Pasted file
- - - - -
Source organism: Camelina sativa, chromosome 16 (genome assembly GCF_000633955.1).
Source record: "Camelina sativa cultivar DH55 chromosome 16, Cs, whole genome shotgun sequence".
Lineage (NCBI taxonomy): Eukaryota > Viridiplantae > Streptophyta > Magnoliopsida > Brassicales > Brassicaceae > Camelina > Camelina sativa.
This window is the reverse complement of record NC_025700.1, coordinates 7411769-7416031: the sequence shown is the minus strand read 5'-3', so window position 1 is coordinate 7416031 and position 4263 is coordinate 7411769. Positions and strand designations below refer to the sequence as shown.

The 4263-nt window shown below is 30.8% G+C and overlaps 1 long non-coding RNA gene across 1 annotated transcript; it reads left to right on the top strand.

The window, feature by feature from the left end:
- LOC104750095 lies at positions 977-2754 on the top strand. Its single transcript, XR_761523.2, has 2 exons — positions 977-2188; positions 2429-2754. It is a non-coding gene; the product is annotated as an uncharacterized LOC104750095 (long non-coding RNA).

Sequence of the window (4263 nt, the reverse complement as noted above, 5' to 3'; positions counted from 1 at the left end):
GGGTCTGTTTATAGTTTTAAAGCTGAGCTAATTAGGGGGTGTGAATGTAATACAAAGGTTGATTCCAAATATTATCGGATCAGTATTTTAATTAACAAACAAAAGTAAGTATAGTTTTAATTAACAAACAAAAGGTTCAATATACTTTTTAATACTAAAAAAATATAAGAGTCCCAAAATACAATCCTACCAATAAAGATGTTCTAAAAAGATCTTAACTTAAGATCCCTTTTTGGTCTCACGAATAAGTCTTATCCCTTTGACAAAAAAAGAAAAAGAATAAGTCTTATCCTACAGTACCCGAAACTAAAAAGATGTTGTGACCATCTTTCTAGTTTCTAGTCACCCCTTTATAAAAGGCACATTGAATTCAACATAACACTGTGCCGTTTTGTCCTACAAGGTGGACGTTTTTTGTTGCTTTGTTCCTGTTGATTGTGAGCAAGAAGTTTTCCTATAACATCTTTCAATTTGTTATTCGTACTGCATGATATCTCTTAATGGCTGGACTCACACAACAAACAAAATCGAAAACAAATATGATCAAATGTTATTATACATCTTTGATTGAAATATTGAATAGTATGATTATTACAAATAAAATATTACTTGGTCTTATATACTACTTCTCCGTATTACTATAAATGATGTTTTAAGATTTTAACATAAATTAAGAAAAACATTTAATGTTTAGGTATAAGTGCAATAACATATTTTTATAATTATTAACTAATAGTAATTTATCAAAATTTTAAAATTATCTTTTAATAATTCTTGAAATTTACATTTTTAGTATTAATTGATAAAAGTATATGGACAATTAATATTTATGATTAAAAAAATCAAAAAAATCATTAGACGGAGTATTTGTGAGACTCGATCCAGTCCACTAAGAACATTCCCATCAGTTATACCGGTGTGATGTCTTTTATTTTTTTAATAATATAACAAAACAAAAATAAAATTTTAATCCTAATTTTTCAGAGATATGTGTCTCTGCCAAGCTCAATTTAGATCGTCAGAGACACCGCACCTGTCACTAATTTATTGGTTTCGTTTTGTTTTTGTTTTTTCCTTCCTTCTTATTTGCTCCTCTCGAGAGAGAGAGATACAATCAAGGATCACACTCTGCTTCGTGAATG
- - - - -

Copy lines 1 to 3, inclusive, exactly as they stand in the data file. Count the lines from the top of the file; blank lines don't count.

Source organism: Camelina sativa, chromosome 16 (genome assembly GCF_000633955.1).
Source record: "Camelina sativa cultivar DH55 chromosome 16, Cs, whole genome shotgun sequence".
Lineage (NCBI taxonomy): Eukaryota > Viridiplantae > Streptophyta > Magnoliopsida > Brassicales > Brassicaceae > Camelina > Camelina sativa.